Thursday, May 17, 2012

On This Day in Elizabethan History: The Death of Archbishop of Canterbury Matthew Parker


A detail of a portrait of Queen Elizabeth I's Archbishop of Canterbury Matthew Parker. Picture acquired through Wikimedia Commons. Image public domain.
 On this Day in Elizabethan History, Matthew Parker, Queen Elizabeth's first Archbishop of Canterbury died. Reformer Matthew Parker (1504-1575) had been entrusted by Queen Anne Boleyn to look out for the spiritual education of her young daughter Elizabeth, before she was executed on trumped-up charges on May 19th, 1536. And Parker would keep his pledge to the late Queen to guide Elizabeth in the ways of the Protestant faith. Elizabeth rewarded Parker for his loyalty to her mother's request by making him Archbishop of Canterbury in 1559. He would serve in this prestigious post until his death, when he was succeeded by Edmund Grindal.

Parker would be responsible for devising the 39 Articles of Faith, one of the three principles all bishops in the Elizabethan Church were expected to subscribe to and uphold (Please see my article Religious Policy under Elizabeth I for more information.)

The path to religious life for Matthew Parker began in 1522, when Parker attended Corpus Christi College, part of Cambridge University; he graduated in 1525. In April of 1527 he was ordained a deacon, and then subsequently a priest in June. In September of the same year he was elected a fellow of Corpus Christi College and began his Master's degree. Parker, an early Anglican reformer, spurned the then-powerful Cardinal Wolsey's support in favor of Anne Boleyn, the intellectual and increasingly influential love-interest of King Henry VIII. 
A 16th century portrait of King Henry VIII's "new man", Cardinal Thomas Wolsey. Picture acquired through Wikimedia Commons. Image public domain.

Anne had long been a supporter of Cambridge intellectuals, and when she became Queen of England, she made Parker her personal chaplain. Anne, who was an active supporter of the reform of the English Church herself, had great faith in Parker's abilities, and it was through her influence that he was made Dean of the College of Secular Canons in 1535.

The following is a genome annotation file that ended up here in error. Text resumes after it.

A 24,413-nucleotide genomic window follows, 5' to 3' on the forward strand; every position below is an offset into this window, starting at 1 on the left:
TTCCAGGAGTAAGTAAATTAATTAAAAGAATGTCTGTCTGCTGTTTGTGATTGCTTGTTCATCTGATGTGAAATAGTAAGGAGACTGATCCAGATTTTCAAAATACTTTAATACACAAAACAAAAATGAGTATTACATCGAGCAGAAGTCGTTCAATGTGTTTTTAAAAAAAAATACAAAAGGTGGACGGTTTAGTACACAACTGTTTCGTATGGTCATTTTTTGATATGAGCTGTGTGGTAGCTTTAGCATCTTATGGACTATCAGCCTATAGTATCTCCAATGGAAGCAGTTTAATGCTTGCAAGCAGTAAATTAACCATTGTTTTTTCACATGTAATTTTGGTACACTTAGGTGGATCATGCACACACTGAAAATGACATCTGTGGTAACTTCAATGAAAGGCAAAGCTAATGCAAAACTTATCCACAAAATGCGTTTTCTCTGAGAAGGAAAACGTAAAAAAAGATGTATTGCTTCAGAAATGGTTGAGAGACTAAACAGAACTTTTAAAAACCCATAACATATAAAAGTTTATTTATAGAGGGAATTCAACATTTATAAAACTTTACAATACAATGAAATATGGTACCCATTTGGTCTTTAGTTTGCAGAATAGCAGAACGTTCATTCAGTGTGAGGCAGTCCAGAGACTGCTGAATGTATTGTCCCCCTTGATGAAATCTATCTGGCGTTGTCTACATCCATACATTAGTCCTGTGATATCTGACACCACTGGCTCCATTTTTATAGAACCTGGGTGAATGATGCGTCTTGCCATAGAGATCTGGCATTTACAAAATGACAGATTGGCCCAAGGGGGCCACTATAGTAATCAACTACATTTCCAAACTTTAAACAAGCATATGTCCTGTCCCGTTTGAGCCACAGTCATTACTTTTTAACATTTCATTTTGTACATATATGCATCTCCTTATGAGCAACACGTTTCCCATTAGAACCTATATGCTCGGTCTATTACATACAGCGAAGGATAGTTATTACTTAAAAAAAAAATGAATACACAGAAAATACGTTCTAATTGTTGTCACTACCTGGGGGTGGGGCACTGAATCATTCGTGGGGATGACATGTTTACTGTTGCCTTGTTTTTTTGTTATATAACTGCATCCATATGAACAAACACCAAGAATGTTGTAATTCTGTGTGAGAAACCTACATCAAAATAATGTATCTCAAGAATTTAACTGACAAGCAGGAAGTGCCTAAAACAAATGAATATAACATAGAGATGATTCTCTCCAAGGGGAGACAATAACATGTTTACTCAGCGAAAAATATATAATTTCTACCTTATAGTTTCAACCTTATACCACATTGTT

A Tudor-era miniature of Anne Boleyn wearing her famous "B" necklace. Attributed to Hoskins. Picture acquired through Wikimedia Commons. Image public domain.
Parker's royal patroness was executed in 1536; while many in the Boleyn faction were shunned after the Queen's death, Parker was not, which speaks to his level of religious talent, which the King found indispensable. In 1537, Parker was promoted Chaplain to King Henry VIII. Parker would enjoy a steady rise up the ecclesiastical ladder, accepting various prestigious positions. Then, in 1544 he was elected Master of his alma-mater, Corpus Christi College, and in 1545 he became the Vice-Chancellor.

A modern sign placed in memorial of some of the more famous individuals who lost their lives on the scaffold on Tower Green. Queen Anne Boleyn is the first listed. Picture acquired through Wikimedia Commons. Image public domain.
 That same year, King Henry VIII's parliament passed an act that enabled an investigation of colleges and chantries. Parker was appointed as one of the commissioners for Cambridge, and it is his report that has been credited in saving the institution from being dissolved.

When Edward VI took the throne after his father, many members of the Church of England's clergy chose to take advantage of the institution of marriage. Though it had not yet been legalized by Parliament, it was no longer a felony and the future looked promising. In June of 1547, Parker married Margaret Harlestone, the daughter of a Norfolk squire. Margaret and Matthew had planned to wed since around 1540 (Strype's Life of Parker, 1711). During Kett's Rebellion, an Edwardian uprising over land based in his wife's home county, Parker preached in the rebel camp at Mousehold Hill, begging the rebels to disperse. His appeal was to no avail, but Parker's secretary Alexander Neville wrote one of the two eye-witness accounts of the failed rebellion per his master's instruction, published in Latin in 1575.